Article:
The WSIB has announced that premium rates will be maintained at current levels for all employers in 2014. Our Board of Directors’ decision to keep rates at current levels was made based on careful actuarial and financial analysis. The decision balances the needs of Ontario’s workers while providing stability for employers as the WSIB reviews its methods for setting premium rates in consultation with stakeholders to come up with the fairest and most effective solutions.
The WSIB is well-positioned to offer premium-rate stability. Results for the first quarter of 2013 show the system is progressing well toward meeting financial requirements set under government regulation last year.
Our sufficiency ratio of assets to liabilities has already improved from 54.2% in 2009 to 56.9% by the end of 2012. The WSIB’s ongoing Rate Framework stakeholder consultation is looking at changes to the premium rate setting process and experience rating to improve fairness in the way the system is funded. This work will help ensure we can achieve our legislated funding requirements of 60% by 2017, 80% by 2022, and full funding by 2027.
We have seen significant improvements in recovery and return to work outcomes for injured workers since 2009. These improvements have been accomplished while maintaining benefit levels for injured workers.
Premium rate increases, along with growth in insurable earnings, brought an additional $2.4 billion into the system from 2010 and 2013. At the same time, Lost Time Injuries have decreased, and better outcomes for injured workers have reduced benefit costs, saving the system more than $500 million a year.
In 2012, employer premiums fully covered the WSIB’s operating costs, meaning approximately $1.3 billion of investment earnings could be applied against the unfunded liability. Our administration expenses continue to be tightly controlled, with improved efficiency and modernization.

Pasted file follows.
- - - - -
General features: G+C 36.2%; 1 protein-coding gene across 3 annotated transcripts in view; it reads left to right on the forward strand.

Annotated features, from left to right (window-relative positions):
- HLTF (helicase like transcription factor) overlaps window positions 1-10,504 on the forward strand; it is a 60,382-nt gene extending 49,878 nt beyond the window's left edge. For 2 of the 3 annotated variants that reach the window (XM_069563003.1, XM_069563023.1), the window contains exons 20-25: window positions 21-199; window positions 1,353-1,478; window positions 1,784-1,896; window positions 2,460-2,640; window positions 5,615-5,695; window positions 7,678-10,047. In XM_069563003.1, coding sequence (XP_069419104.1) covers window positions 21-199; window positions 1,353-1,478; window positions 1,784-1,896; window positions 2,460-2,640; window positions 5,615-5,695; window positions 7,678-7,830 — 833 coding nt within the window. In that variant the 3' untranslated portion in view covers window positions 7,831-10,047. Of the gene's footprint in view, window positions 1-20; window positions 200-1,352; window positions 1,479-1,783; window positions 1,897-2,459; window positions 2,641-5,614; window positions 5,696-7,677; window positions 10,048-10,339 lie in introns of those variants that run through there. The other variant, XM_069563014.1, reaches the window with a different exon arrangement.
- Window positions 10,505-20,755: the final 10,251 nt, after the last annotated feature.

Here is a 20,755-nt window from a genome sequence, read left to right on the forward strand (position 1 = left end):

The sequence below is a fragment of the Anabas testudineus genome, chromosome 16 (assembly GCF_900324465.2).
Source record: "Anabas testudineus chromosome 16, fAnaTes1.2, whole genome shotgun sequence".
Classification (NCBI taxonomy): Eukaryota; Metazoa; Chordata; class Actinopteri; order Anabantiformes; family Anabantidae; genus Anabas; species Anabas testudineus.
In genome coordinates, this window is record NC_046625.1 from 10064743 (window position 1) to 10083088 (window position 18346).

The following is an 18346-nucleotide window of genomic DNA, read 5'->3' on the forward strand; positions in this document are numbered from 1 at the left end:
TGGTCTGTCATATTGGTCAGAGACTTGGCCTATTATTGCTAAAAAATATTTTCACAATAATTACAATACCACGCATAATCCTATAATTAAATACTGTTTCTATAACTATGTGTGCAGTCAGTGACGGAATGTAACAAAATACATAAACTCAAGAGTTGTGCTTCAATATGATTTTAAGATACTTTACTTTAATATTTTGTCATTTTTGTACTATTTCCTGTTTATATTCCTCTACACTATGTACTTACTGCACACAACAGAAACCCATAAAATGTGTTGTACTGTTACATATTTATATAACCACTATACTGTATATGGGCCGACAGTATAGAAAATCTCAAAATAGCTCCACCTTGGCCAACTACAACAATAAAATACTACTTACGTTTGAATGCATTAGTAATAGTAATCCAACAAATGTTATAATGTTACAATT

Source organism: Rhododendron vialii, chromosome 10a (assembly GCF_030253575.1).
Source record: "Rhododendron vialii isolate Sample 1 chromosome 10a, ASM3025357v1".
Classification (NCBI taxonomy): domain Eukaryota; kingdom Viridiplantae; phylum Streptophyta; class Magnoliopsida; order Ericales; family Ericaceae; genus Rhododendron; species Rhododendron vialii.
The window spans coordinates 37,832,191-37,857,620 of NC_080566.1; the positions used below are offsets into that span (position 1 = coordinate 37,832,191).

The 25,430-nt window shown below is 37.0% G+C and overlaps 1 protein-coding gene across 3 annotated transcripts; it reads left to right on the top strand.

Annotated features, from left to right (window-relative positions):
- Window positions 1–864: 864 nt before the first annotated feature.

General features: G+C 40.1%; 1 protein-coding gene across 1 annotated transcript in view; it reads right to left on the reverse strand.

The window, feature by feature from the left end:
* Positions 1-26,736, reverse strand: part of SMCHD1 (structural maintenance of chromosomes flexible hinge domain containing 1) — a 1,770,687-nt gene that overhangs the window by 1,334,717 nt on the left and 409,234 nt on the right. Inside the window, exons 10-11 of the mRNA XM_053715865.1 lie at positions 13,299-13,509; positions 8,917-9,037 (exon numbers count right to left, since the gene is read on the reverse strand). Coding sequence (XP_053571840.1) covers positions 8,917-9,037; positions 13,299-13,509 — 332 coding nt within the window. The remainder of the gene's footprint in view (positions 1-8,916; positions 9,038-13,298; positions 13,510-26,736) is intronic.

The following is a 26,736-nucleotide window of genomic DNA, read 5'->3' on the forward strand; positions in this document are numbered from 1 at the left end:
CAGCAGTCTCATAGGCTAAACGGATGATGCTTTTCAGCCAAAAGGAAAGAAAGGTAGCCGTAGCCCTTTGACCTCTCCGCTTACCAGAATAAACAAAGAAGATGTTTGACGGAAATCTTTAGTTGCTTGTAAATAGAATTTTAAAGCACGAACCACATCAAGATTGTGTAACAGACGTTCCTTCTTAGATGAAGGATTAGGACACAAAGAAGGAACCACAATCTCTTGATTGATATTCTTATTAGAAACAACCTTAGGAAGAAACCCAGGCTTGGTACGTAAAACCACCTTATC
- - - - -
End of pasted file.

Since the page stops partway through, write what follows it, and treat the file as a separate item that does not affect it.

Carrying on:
Under legislation, the Maximum Insurable Earnings Ceiling for determining benefits and premiums is set each year based on the July average industrial wage for Ontario from Statistics Canada. The ceiling for 2014 is $84,100. This is an increase of 1.1 per cent from $83,200 in 2013.
Collaboration and planning
We recently released updates on two major consultations to improve our premium rate framework and benefits policies. Both consultations show how we are working with stakeholders to ensure that key elements of the system are fair and sustainable for years to come.
We also plan to release our Sufficiency Plan and Funding Policy, demonstrating robust approaches to meeting financial goals between now and 2027. These will serve as guides in reaching funding targets mandated by the Ontario government.
Our Funding Policy outlines the principles of a fair and transparent approach to funding. The Sufficiency Plan is a road map to achieving our legislated funding targets. It allows us to create and test asset and liability assumptions and risk mitigation strategies in relation to the achievement of the legislated targets.
And we’ll be keeping stakeholders informed about our progress with the latest of our regular quarterly financial and Measuring Results reports, as well as our updated By the Numbers online statistical report.